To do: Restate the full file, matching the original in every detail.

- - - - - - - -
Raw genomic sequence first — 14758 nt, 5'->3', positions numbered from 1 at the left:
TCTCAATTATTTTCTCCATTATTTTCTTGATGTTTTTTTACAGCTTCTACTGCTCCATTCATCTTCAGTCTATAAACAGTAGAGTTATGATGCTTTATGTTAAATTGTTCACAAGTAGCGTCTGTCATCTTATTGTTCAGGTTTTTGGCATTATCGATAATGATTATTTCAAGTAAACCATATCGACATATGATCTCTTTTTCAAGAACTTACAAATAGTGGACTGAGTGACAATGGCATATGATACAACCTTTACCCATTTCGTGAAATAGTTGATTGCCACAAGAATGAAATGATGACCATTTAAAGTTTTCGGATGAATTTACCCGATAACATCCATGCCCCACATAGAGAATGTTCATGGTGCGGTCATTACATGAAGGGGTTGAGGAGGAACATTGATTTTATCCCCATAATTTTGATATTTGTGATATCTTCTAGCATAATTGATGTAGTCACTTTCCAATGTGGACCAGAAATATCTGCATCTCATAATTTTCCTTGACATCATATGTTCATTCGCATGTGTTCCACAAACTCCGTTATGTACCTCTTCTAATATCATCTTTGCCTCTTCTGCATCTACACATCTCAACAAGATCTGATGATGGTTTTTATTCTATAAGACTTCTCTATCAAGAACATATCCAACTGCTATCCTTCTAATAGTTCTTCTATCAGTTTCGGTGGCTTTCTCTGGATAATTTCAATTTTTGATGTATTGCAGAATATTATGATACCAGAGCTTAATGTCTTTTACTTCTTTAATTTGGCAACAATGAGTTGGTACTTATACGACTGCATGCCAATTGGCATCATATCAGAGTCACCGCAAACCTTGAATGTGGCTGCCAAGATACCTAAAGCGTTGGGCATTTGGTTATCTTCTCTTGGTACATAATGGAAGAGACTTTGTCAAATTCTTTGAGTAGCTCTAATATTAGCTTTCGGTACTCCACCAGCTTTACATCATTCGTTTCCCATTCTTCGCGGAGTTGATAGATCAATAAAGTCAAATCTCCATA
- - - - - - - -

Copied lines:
Raw genomic sequence first — 14758 nt, 5'->3', positions numbered from 1 at the left:
TCTCAATTATTTTCTCCATTATTTTCTTGATGTTTTTTTACAGCTTCTACTGCTCCATTCATCTTCAGTCTATAAACAGTAGAGTTATGATGCTTTATGTTAAATTGTTCACAAGTAGCGTCTGTCATCTTATTGTTCAGGTTTTTGGCATTATCGATAATGATTATTTCAAGTAAACCATATCGACATATGATCTCTTTTTCAAGAACTTACAAATAGTGGACTGAGTGACAATGGCATATGATACAACCTTTACCCATTTCGTGAAATAGTTGATTGCCACAAGAATGAAATGATGACCATTTAAAGTTTTCGGATGAATTTACCCGATAACATCCATGCCCCACATAGAGAATGTTCATGGTGCGGTCATTACATGAAGGGGTTGAGGAGGAACATTGATTTTATCCCCATAATTTTGATATTTGTGATATCTTCTAGCATAATTGATGTAGTCACTTTCCAATGTGGACCAGAAATATCTGCATCTCATAATTTTCCTTGACATCATATGTTCATTCGCATGTGTTCCACAAACTCCGTTATGTACCTCTTCTAATATCATCTTTGCCTCTTCTGCATCTACACATCTCAACAAGATCTGATGATGGTTTTTATTCTATAAGACTTCTCTATCAAGAACATATCCAACTGCTATCCTTCTAATAGTTCTTCTATCAGTTTCGGTGGCTTTCTCTGGATAATTTCAATTTTTGATGTATTGCAGAATATTATGATACCAGAGCTTAATGTCTTTTACTTCTTTAATTTGGCAACAATGAGTTGGTACTTATACGACTGCATGCCAATTGGCATCATATCAGAGTCACCGCAAACCTTGAATGTGGCTGCCAAGATACCTAAAGCGTTGGGCATTTGGTTATCTTCTCTTGGTACATAATGGAAGAGACTTTGTCAAATTCTTTGAGTAGCTCTAATATTAGCTTTCGGTACTCCACCAGCTTTACATCATTCGTTTCCCATTCTTCGCGGAGTTGATAGATCAATAAAGTCAAATCTCCATA